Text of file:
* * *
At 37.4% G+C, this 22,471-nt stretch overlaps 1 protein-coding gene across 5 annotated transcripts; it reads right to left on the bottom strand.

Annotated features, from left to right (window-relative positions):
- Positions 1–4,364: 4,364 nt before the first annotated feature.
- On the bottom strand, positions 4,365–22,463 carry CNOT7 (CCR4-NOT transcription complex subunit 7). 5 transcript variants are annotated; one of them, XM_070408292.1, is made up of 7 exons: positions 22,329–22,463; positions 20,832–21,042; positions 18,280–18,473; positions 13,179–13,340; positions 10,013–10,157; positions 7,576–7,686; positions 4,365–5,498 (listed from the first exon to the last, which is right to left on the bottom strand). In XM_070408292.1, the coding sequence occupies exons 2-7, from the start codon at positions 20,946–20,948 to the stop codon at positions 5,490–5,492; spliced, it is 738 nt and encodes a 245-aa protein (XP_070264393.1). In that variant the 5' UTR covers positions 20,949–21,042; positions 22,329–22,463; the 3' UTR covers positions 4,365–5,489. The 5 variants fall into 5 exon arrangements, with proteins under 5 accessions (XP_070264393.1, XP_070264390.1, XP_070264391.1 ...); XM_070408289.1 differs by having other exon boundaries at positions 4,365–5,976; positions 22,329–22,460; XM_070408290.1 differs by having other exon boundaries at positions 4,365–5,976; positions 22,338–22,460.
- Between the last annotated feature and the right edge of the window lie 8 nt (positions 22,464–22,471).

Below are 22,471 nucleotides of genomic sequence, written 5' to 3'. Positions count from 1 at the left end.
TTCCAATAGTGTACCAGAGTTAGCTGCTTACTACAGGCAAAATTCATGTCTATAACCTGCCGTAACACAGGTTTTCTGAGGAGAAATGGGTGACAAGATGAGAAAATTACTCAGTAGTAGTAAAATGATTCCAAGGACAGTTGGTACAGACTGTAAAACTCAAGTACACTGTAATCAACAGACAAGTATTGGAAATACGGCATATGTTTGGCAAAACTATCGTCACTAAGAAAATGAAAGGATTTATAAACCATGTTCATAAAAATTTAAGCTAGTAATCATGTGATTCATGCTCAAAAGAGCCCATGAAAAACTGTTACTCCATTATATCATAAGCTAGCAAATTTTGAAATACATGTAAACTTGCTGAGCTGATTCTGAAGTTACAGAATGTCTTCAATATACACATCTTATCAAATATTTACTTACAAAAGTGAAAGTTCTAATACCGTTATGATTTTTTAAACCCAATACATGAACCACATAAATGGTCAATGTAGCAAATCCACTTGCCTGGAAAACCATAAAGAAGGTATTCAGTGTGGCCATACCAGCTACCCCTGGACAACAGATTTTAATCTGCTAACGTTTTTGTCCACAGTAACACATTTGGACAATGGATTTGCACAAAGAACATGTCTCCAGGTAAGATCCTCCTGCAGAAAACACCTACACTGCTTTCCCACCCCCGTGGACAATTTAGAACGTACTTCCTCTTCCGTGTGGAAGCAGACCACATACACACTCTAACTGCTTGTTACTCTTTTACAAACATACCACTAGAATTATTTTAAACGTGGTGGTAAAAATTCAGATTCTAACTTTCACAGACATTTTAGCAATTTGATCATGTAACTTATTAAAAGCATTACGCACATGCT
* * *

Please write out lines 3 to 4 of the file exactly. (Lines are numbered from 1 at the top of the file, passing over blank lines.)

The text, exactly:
- Positions 1–4,364: 4,364 nt before the first annotated feature.
- On the bottom strand, positions 4,365–22,463 carry CNOT7 (CCR4-NOT transcription complex subunit 7). 5 transcript variants are annotated; one of them, XM_070408292.1, is made up of 7 exons: positions 22,329–22,463; positions 20,832–21,042; positions 18,280–18,473; positions 13,179–13,340; positions 10,013–10,157; positions 7,576–7,686; positions 4,365–5,498 (listed from the first exon to the last, which is right to left on the bottom strand). In XM_070408292.1, the coding sequence occupies exons 2-7, from the start codon at positions 20,946–20,948 to the stop codon at positions 5,490–5,492; spliced, it is 738 nt and encodes a 245-aa protein (XP_070264393.1). In that variant the 5' UTR covers positions 20,949–21,042; positions 22,329–22,463; the 3' UTR covers positions 4,365–5,489. The 5 variants fall into 5 exon arrangements, with proteins under 5 accessions (XP_070264393.1, XP_070264390.1, XP_070264391.1 ...); XM_070408289.1 differs by having other exon boundaries at positions 4,365–5,976; positions 22,329–22,460; XM_070408290.1 differs by having other exon boundaries at positions 4,365–5,976; positions 22,338–22,460.